More and more, Boozer himself shies away from specifically acknowledging his own positive outings, even when absolutely warranted, as he's perhaps weary of the constant brow-beating he takes from fans and the media alike, and more focused on letting his game do the talking.
"Every week, I'm getting a little better. Every week, we're getting a little bit better, getting a little more comfortable with each other out there again and improving. That's the biggest thing, trying to improve every day," he said. "The regular season will be here soon and I think everybody loves having a good game. That gets your confidence going."
In an ideal world, the Bulls would be able to hang on to both players, riding out one of the league's top positional duos until at least the end of Boozer's contract. But the reality of the NBA's new salary-cap structure forces the front office's hand, giving them the options of cutting costs significantly (the team hasn't yet used the amnesty provision, something every franchise can use once over the life of the current collective-bargaining agreement; presumably, Boozer would be the casualty next summer) in order to pay Gibson without penalty when his new deal kicks in, letting him hit the open market (a la the departed Omer Asik; Gibson would likely fetch a similarly appealing offer) with the ability to match, simply letting him walk or an even more unlikely scenario, trading him.
Believe the organization's brass when you hear how much they value Gibson, a point of pride for the Bulls, who unearthed a gem -- he was a first-team NBA all-rookie team selection and a starter for the majority of his debut campaign -- that many didn't even see as a worthy first-round pick. But also know that stranger things have happened and in comparison to the dilemma facing the Bulls' preseason opponent Tuesday night, Oklahoma City, they're in far less dire straits.
Reigning NBA Sixth Man of the Year award winner James Harden, a gold medalist from this past summer's Olympics, is in the same boat as Gibson and while the Bulls understand they'll have to make a hefty financial commitment to hold off suitors, it pales in comparison to the near certainty that Harden will command a max contract. The Thunder can appeal to the shooting guard all they want about the opportunity their current group, which includes scoring champion Kevin Durant, fellow All-Star Russell Westbrook and last season's league shot-blocking leader, Serge Ibaka -- who himself was rewarded with a new long-term deal over the summer -- has for years to come, but it's hard to argue that Harden would not only make out better elsewhere financially, but also have the chance to showcase his unique talents on an individual stage.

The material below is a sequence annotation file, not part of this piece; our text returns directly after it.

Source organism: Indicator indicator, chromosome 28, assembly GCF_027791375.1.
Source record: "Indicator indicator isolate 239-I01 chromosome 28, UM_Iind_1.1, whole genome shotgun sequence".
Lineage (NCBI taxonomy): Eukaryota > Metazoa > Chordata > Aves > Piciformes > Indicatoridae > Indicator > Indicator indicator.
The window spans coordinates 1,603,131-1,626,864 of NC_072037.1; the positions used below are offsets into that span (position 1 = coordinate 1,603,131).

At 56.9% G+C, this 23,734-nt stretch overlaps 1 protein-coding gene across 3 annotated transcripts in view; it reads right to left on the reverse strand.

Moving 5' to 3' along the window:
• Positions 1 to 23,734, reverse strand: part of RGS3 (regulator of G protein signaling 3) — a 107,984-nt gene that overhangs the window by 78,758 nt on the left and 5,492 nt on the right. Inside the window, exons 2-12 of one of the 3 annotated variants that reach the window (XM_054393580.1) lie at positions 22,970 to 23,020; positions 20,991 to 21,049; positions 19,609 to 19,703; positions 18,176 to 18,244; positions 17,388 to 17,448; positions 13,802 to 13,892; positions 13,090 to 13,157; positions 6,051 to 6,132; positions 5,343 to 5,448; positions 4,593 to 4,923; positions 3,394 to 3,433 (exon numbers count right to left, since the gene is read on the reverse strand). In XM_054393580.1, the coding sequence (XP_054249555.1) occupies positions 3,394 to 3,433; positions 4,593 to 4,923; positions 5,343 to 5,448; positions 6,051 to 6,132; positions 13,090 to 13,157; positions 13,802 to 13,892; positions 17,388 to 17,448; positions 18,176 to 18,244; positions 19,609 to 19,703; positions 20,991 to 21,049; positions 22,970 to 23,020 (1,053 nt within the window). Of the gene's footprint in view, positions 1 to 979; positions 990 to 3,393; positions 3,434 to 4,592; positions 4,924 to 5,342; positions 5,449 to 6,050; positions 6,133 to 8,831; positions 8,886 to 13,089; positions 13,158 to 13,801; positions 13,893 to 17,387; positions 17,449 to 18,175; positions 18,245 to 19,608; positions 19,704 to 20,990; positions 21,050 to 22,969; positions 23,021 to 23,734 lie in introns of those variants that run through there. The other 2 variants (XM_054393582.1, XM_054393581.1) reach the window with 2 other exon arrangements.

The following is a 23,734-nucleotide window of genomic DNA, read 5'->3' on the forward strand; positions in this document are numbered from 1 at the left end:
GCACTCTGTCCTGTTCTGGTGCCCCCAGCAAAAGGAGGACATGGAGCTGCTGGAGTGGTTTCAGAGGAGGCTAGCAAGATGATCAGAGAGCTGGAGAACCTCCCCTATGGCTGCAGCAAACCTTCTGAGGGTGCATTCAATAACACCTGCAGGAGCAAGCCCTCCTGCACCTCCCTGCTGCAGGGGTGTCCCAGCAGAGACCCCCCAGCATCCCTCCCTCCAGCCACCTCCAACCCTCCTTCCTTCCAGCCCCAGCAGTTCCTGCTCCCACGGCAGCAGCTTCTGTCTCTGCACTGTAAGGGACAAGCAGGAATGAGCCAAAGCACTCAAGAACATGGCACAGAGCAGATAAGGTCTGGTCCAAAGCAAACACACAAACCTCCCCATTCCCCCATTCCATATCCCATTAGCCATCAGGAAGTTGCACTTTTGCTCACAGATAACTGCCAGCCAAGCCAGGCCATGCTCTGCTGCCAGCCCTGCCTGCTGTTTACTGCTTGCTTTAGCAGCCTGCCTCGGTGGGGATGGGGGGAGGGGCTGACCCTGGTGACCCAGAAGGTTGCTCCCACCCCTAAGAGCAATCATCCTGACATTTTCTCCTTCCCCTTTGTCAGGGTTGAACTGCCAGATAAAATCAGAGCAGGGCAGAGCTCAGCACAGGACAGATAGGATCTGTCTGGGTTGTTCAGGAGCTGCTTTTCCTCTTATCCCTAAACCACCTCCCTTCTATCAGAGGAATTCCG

Mohammed, who remains close with his former teammates, reluctantly shared his view of the situation with CSNChicago.com.
"It's not for me to think about, to be honest with you. As a honest and as a friend, one thing every guy in this league always says is, 'Hey, get your money.' You want to see other guys get their money, get paid. He's in a position where he can do both win and get paid, so it comes down to how he feels about it," said the center, revealing a basic truth about both the NBA and the world as a whole. "I don't know how much they offered him, I don't know how far they're apart. All I know is that James is a good guy, I love the dude and I want him to get his money, and at the same time, I'm a fan of the Thunder organization, I'm a fan of his teammates and I would love to see him get his money, and still be able to stay with that organization, but it's business and I don't get into people's business. I wouldn't want anybody telling me about my business because they don't know what's going on behind closed doors."
That last sentence might be the most salient point when it comes to outside opinions about the contract negotiations of athletes, as fans, on an increasingly frequent basis, blister organizations for not doing enough to retained beloved players or accuse former favorite players, who typically have 15 years, at best, to maximize their earning potential after years of hard work to get to the highest level of their sport, of disloyalty for leaving for perceived greener pastures, financial or otherwise.
Look, based off a semi-educated guess, it appears likely that Gibson remains a Bull in the foreseeable future, but if he doesn't, that blame shouldn't rest with either the team or the player himself, but rather the fact that both sides -- in Gibson's case, making the best decision for his future and for the Bulls, predicting what basketball and financial decisions will get them back on the path of title contention -- have to make the most prudent long-term choice and unfortunately, that probably doesn't include the Bulls having their cake and eating it, too.